This place has clearly seen better days, and so have many of its inhabitants. These include the occasional stray from the neighborhood — the numbers runner Shealy (Willis Burks II) and the hotel doorman Philmore (Leo V. Finnie III) — as well as the four cabbies who work at the station under the stern but benevolent eye of the proprietor Becker (Paul Butler), who is both boss and reigning moral authority. He’s often called on to settle disputes between the fractious drivers, who have plenty of time for bickering between $3 or $4 jobs.
The year is 1977, as Susan Hilferty’s excellent costume designs and Rob Milburn’s musical soundscape duly establish, but history and the legacy of racism don’t impinge as heavily in “Jitney” as they do in most other plays in the cycle. Nevertheless, the visible signs of neglect are symbols of the larger culture’s attitude toward the urban black populace in the post-Civil Rights era. These men’s lives and livelihoods are an eyesore in danger of being erased by the sweep of progress: It’s revealed midway through the first act that the station, like the rest of the block, is about to be forcibly closed because the building is marked for demolition by the city.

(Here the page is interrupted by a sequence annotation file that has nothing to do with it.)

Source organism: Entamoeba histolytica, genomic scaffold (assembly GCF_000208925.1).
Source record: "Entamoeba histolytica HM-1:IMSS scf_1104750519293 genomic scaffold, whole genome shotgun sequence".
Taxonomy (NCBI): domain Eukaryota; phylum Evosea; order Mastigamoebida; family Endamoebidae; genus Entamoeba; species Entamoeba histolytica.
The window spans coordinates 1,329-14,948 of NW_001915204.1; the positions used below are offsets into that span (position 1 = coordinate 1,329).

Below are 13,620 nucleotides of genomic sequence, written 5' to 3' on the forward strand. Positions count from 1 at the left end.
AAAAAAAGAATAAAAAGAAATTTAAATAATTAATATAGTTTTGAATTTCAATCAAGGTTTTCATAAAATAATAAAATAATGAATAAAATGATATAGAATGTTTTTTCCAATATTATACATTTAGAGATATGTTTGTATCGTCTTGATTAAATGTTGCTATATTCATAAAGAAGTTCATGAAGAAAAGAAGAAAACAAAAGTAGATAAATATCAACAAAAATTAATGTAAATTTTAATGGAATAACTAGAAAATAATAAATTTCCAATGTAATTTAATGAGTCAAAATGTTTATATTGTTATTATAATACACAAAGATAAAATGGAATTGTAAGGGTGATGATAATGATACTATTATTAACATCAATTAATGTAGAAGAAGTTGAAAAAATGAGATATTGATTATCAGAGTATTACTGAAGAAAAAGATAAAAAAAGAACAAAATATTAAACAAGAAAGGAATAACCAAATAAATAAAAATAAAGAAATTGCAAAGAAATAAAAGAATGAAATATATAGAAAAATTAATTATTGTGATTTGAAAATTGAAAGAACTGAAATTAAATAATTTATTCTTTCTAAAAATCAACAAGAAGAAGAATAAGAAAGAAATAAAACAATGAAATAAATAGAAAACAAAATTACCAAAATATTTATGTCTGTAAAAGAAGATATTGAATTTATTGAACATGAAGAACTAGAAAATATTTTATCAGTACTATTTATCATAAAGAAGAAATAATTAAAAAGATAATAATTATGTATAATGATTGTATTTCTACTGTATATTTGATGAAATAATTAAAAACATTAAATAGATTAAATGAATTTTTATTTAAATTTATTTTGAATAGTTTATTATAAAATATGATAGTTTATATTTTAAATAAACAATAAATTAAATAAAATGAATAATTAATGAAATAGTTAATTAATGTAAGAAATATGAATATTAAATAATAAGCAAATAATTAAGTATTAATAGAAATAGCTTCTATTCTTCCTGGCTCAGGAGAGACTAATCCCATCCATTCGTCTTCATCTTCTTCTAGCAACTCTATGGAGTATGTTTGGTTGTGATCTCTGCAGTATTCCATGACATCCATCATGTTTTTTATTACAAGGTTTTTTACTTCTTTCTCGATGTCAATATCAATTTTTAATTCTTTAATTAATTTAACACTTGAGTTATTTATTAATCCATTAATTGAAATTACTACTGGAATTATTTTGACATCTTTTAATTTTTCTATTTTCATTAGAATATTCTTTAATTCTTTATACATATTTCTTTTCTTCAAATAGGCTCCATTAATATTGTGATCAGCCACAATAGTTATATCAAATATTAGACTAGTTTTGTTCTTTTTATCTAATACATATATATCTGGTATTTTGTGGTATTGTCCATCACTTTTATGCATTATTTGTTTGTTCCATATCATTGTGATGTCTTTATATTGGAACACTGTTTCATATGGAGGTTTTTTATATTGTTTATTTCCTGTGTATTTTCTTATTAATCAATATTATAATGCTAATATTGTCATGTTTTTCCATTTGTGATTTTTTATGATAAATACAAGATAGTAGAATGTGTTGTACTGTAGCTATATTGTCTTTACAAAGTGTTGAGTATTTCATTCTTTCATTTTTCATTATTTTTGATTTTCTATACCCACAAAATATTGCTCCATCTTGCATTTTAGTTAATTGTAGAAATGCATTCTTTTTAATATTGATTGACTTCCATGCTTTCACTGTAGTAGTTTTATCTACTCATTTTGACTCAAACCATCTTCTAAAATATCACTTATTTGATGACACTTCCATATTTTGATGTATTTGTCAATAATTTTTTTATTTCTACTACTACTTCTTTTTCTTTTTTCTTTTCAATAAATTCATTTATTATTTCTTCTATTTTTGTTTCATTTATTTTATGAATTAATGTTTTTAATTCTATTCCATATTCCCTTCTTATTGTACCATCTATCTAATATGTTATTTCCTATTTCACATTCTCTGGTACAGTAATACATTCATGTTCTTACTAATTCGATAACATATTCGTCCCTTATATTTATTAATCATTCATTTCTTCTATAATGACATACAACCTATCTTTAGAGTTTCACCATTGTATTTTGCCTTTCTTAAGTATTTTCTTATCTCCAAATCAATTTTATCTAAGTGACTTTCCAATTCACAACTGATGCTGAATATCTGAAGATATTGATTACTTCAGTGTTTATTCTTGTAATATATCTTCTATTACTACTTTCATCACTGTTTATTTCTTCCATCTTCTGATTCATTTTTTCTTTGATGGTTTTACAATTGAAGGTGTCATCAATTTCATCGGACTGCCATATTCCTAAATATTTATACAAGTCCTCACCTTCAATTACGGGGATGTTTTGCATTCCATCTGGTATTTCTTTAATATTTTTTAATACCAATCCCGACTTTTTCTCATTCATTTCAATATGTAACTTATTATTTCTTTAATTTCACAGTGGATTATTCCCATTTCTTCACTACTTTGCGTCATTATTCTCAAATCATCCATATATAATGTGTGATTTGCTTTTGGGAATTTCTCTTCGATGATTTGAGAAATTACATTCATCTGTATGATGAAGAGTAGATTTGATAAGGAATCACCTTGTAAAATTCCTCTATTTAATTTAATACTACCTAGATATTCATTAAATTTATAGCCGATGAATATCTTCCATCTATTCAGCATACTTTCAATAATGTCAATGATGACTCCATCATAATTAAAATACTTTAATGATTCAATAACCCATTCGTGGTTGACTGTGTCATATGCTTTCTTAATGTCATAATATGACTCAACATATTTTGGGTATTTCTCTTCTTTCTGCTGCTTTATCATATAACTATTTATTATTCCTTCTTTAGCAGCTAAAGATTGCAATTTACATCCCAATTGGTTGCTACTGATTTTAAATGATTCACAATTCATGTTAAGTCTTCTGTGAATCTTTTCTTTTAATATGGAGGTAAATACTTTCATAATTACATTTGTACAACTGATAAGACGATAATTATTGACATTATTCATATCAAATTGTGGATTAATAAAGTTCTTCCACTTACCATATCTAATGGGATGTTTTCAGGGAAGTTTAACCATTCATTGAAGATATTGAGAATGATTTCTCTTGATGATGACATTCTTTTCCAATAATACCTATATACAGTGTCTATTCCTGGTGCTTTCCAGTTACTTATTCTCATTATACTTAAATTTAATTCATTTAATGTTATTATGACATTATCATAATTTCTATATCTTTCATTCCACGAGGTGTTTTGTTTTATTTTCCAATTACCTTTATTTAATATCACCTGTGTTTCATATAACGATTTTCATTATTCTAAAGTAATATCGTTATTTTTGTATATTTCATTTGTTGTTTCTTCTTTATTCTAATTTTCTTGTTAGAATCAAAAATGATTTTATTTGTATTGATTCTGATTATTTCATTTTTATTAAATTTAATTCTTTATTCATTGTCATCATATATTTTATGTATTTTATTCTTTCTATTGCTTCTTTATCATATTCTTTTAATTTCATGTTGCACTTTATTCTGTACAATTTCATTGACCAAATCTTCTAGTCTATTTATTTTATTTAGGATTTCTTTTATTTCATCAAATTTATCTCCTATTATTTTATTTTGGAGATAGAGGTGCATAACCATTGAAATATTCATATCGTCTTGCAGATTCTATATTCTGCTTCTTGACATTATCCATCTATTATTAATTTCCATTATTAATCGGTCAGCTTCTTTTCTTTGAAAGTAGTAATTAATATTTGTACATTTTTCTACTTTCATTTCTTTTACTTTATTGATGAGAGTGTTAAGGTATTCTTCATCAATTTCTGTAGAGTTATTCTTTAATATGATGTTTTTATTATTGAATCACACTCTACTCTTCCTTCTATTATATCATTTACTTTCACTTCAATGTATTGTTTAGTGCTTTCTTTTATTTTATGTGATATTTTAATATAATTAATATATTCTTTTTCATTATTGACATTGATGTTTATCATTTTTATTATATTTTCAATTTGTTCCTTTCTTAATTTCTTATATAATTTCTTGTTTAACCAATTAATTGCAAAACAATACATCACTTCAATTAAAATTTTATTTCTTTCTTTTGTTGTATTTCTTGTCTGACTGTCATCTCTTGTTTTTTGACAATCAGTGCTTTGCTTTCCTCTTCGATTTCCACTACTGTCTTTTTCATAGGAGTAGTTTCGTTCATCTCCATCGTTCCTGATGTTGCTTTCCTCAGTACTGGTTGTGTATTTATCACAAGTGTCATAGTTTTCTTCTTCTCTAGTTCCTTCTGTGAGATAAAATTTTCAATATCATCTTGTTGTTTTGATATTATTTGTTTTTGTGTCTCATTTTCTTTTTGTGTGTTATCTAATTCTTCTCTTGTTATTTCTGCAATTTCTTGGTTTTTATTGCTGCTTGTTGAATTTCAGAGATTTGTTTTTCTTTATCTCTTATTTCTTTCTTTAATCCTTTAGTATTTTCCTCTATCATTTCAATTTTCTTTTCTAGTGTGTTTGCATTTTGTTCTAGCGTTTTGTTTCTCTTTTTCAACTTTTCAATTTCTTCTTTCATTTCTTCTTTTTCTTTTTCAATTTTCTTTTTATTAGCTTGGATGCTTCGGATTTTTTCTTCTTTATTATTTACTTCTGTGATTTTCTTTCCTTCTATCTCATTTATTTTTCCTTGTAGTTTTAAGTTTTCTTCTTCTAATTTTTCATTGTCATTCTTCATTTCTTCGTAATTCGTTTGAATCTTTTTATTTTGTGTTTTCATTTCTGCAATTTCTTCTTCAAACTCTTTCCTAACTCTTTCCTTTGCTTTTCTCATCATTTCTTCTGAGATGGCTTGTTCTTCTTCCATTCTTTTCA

The dilemma of the impending closure is just one of several causes of knotty conflict in the play. There is also the bad blood between the nosy driver Turnbo (Stephen McKinley Henderson) and the hotheaded Youngblood (Russell Hornsby), which is fanned when Turnbo hints to Youngblood’s girlfriend Rena (Michole Briana White) that her man is cheating on her with her own sister. Also causing perpetual trouble is Fielding (Anthony Chisholm), who can’t keep away from the bottle despite Becker’s threats to kick him out if he’s caught nipping again.